Each participant in the fight only has a limited number of minion groups to send out, with victory obtained by being the last group standing. At first you can practically throw anyone out there as you come to terms with the nuances of the gameplay. The tactical nature of Reverse Crawl can take you pretty deep into the mechanics if you allow it to though, and slowly but surely it will ramp up the difficulty to the point where you’ll be studying the opponent’s setup of characters more closely, working out if it’s best to overwhelm them with a number of rats or throw out an Ogre to do some real damage.
The sheer variety in the heroes and monsters to face off against is impressive, with many of the latter often convinced to join the fight to dethrone the Red Queen. There are sirens, ghouls, imps, skeleton archers, goblins, vampire bats and so many more that can be extremely useful. To make things trickier, the minions have a random positive or negative effect added to their group in each battle that could ensure they’re stronger, luckier or indeed weaker. You can re-roll the minion choices a couple of times to try and get bonuses and groups that are befitting of the threat you’re facing.
Should the Revenant King and his minions meet an untimely demise, you’ll get to give that chapter another go as well as retain any XP earned from that encounter. And that’s helpful because levelling up rewards upgrade points to spend on boosting your undead folk, sabotaging heroes, improving ranged attacks etc. Then, when you do win the battles, there are even more sweet bonuses to be acquired, so there are plenty of ways to enhance your chances of success.
Upon completion of the main Campaign, the Endless mode opens up to test your might against wave after wave of foes. For those that like to prove how good they are, it’s great, but anyone who likes a bit of purpose to proceedings, the New Game+ option is a welcome one. Not only can you take a few rewards with you to make life a little easier, you’ll also be able to make different choices from the dynamic chapter offerings. This ensures that none of the enjoyment factor is lost when replaying the Campaign, remaining fresh and in some ways, it’s better due to making smarter, more informed decisions.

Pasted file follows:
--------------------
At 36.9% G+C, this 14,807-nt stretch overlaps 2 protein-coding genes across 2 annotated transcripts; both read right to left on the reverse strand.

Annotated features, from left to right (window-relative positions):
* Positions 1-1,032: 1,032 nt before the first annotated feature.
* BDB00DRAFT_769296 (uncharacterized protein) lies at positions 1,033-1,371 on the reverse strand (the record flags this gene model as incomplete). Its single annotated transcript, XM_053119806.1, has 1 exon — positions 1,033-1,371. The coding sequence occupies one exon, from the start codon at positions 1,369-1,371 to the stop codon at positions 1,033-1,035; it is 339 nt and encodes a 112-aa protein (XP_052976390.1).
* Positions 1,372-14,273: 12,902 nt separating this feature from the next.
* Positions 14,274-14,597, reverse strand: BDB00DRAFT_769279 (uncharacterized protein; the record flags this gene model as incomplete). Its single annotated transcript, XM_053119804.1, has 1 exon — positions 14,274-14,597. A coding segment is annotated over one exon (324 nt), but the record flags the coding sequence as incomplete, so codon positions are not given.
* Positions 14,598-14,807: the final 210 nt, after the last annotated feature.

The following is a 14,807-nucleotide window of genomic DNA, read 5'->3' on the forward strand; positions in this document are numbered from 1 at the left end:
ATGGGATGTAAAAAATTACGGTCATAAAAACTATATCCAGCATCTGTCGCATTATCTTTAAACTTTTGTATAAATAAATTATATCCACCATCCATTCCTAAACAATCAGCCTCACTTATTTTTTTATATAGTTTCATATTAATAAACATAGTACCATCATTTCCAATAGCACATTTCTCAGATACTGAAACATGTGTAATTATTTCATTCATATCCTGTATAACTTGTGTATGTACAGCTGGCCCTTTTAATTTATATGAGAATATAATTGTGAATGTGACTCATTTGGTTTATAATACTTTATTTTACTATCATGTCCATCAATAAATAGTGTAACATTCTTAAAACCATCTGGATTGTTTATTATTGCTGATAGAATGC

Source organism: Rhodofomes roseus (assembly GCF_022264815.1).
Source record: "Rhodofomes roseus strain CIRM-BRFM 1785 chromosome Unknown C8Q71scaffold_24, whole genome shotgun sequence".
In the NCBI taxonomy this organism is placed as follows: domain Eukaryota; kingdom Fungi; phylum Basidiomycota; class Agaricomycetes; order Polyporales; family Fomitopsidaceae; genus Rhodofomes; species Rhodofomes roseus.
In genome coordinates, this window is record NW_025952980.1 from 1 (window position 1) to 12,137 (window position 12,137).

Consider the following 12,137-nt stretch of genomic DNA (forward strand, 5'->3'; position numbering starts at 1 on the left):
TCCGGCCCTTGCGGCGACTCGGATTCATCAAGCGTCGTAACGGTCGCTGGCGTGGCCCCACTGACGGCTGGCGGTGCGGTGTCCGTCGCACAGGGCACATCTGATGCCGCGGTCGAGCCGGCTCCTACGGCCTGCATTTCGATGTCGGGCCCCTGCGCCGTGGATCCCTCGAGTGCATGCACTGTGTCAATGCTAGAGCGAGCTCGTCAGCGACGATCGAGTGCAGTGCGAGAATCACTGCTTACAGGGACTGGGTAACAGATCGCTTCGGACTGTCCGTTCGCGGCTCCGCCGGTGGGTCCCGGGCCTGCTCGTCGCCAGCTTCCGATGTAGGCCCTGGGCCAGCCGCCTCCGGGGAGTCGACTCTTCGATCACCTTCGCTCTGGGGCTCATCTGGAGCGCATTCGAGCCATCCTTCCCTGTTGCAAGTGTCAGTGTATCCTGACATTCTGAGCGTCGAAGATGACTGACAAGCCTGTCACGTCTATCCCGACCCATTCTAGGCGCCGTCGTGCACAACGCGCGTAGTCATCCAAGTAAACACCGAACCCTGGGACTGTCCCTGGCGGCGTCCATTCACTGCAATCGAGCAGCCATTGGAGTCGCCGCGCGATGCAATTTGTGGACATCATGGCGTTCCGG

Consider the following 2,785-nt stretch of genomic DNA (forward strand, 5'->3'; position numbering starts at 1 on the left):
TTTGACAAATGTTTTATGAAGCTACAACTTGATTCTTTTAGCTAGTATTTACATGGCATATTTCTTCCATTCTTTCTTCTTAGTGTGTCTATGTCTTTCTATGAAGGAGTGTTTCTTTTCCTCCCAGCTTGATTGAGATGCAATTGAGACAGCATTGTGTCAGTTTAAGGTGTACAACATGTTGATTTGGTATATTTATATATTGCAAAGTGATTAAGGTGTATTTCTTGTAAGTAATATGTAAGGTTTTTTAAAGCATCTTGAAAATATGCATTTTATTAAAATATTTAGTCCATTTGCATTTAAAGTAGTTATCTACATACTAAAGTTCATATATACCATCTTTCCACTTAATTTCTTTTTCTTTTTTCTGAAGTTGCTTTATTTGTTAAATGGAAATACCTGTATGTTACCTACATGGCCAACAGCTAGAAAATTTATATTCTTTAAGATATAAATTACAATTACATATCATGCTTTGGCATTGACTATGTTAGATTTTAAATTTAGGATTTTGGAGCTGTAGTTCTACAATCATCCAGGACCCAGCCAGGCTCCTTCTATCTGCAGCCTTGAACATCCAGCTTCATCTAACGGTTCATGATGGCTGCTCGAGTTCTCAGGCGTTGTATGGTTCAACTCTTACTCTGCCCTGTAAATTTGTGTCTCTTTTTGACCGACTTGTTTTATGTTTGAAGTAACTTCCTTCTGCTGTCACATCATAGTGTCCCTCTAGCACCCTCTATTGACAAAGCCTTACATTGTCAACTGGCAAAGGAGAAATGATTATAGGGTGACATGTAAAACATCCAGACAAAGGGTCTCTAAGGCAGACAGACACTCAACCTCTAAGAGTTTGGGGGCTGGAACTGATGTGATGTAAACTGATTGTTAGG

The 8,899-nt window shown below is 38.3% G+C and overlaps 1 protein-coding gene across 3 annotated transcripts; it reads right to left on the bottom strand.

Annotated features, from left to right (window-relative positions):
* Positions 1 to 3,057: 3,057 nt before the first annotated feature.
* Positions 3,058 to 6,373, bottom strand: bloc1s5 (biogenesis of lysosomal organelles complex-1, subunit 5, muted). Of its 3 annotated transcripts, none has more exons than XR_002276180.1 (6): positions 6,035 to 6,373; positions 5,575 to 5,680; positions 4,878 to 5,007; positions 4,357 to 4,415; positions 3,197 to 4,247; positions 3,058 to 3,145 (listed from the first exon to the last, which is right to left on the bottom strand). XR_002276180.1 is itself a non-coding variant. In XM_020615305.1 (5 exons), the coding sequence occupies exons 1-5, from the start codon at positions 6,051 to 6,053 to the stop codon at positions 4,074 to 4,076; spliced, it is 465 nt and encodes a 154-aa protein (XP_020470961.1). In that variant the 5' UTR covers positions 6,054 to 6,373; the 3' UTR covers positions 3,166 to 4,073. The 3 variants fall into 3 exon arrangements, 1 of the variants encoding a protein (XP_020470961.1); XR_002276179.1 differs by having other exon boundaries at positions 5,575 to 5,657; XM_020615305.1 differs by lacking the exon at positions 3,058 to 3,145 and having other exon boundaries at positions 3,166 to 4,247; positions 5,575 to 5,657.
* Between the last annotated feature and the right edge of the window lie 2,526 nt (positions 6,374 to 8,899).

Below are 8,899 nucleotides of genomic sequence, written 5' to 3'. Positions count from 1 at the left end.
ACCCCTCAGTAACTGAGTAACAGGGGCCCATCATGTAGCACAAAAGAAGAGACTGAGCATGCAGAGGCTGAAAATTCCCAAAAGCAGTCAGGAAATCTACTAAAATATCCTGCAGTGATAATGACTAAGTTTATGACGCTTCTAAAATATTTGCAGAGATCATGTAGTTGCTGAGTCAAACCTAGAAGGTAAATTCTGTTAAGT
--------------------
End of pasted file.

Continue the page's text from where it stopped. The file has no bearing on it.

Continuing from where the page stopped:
Sometimes the luck of the draw in regards the minions can be a tad frustrating, even at a re-roll, so you just know that you’re fighting a losing battle from the get-go. Other than that, the only real annoyance is navigating the cursor during the action; it’s just a pain trying to select a specific hexagon or access the Powers swiftly. In truth, the whole UI is very basic, but it’s something that can be overlooked.
Moving onto the visuals, and the cartoony presentation for the characters works great; with the artwork generally coming across similar to that seen in Monster Slayers. It would’ve been nice to see more diversity in the environments and backgrounds, however as it is, it doesn’t detract from the experience really. The same could be said for the audio, which although gives a sense of adventure, it fails to leave a lasting impression – for better or worse.
Overall, Reverse Crawl is a turn-based game that’s relatively easy to grasp, offering a role-reversal that allows the chance to enjoy a story from the ‘bad’ side’s point-of-view. Over time, the depth of the gameplay shows itself and after a little while you’ll be able to appreciate it more. It’s great to see a wide variety of monsters to command and plenty of upgrades of all kinds on hand to improve the army you’re building, as you venture through a campaign that’s full of choices. Sure, it feels a bit clunky and the general UI isn’t the best, but there’s a tactical, yet fun, adventure here that’s worth checking out.
Join me in turning the tables on those dastardly heroes and give Reverse Crawl a go!